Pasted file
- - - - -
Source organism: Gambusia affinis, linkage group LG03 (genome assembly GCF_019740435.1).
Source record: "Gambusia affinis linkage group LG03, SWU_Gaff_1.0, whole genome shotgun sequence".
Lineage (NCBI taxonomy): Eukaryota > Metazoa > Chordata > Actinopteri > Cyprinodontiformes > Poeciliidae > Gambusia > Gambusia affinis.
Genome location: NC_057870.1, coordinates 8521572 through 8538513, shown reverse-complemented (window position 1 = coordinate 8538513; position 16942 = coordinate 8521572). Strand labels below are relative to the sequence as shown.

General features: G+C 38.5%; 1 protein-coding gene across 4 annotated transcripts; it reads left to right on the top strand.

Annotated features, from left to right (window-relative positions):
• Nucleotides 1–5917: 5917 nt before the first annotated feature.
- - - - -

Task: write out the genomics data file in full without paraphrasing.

Source organism: Gambusia affinis, linkage group LG03 (genome assembly GCF_019740435.1).
Source record: "Gambusia affinis linkage group LG03, SWU_Gaff_1.0, whole genome shotgun sequence".
Lineage (NCBI taxonomy): Eukaryota > Metazoa > Chordata > Actinopteri > Cyprinodontiformes > Poeciliidae > Gambusia > Gambusia affinis.
Genome location: NC_057870.1, coordinates 8521572 through 8538513, shown reverse-complemented (window position 1 = coordinate 8538513; position 16942 = coordinate 8521572). Strand labels below are relative to the sequence as shown.

General features: G+C 38.5%; 1 protein-coding gene across 4 annotated transcripts; it reads left to right on the top strand.

Annotated features, from left to right (window-relative positions):
• Nucleotides 1–5917: 5917 nt before the first annotated feature.